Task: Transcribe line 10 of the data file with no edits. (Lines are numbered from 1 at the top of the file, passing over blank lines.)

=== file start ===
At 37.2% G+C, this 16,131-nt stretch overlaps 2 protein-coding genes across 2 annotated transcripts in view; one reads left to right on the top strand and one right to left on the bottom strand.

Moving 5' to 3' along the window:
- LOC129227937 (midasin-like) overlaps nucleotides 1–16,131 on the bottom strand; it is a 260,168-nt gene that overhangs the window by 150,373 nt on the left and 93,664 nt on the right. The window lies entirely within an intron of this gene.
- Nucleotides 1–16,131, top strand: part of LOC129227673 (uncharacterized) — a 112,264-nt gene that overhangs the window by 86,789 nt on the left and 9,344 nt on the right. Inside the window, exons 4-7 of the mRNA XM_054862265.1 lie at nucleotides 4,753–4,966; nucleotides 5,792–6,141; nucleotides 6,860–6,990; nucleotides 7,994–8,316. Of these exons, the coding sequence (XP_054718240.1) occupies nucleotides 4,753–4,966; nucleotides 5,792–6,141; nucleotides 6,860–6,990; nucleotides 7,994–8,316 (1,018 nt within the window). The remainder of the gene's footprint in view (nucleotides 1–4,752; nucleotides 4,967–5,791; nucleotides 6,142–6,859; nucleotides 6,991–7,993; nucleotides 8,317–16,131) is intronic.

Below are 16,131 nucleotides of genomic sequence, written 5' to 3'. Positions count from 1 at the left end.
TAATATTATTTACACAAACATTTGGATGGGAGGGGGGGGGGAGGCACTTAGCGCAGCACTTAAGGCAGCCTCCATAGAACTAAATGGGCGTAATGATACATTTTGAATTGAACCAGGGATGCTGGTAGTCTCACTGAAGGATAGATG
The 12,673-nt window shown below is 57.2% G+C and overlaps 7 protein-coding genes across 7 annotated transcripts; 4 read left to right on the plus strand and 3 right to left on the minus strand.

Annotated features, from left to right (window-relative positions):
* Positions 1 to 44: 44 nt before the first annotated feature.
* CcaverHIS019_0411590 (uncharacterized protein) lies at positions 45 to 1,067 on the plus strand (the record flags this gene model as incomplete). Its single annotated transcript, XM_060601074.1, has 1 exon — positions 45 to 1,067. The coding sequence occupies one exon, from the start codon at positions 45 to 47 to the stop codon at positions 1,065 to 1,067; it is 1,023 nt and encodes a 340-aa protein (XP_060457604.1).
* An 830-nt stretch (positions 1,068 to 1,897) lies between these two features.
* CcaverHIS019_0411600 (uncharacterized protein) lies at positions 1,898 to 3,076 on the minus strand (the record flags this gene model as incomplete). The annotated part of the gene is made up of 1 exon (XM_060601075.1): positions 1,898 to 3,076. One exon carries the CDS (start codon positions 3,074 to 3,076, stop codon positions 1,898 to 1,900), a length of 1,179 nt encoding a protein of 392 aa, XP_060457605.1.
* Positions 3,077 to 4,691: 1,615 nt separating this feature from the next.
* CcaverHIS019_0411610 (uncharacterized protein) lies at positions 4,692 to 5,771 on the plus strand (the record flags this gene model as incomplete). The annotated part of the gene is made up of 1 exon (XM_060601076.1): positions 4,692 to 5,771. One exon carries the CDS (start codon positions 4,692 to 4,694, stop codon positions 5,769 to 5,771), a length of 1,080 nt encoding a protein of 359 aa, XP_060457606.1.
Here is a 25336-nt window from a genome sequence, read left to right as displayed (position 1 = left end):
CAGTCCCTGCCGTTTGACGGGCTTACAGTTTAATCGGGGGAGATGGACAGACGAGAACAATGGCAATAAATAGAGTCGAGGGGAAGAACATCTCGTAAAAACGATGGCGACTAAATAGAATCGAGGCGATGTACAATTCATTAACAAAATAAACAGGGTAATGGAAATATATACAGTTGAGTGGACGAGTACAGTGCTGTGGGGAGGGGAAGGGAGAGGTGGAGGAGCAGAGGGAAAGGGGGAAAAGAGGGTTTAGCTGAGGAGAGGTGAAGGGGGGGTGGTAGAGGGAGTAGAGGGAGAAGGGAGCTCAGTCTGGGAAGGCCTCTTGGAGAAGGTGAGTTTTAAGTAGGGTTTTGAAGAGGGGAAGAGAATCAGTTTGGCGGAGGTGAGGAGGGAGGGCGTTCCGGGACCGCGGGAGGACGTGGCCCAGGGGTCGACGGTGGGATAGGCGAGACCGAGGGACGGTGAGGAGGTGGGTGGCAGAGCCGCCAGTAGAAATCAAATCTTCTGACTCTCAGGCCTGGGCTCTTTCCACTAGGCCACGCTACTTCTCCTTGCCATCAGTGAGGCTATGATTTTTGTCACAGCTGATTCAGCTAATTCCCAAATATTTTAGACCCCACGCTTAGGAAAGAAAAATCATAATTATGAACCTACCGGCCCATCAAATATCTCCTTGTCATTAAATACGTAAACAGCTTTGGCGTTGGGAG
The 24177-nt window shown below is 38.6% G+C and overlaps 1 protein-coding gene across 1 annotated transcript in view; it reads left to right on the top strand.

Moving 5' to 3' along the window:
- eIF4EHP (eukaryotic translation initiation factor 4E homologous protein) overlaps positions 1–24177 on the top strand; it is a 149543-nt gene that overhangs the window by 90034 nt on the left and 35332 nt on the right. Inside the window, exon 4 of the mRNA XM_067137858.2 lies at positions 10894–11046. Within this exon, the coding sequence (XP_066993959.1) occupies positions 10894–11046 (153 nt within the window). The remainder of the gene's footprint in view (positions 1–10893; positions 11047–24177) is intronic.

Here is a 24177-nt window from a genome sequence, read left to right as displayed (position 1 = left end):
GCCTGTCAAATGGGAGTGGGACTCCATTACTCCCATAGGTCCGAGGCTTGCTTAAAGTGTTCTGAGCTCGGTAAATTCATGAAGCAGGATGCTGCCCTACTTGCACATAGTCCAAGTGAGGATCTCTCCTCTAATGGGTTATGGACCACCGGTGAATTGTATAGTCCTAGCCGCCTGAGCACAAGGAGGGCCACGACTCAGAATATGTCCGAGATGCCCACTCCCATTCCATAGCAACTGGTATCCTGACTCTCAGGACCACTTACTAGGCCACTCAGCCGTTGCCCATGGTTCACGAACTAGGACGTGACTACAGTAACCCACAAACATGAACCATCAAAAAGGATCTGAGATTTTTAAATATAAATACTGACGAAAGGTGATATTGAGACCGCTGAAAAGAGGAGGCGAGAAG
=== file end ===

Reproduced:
* CcaverHIS019_0411590 (uncharacterized protein) lies at positions 45 to 1,067 on the plus strand (the record flags this gene model as incomplete). Its single annotated transcript, XM_060601074.1, has 1 exon — positions 45 to 1,067. The coding sequence occupies one exon, from the start codon at positions 45 to 47 to the stop codon at positions 1,065 to 1,067; it is 1,023 nt and encodes a 340-aa protein (XP_060457604.1).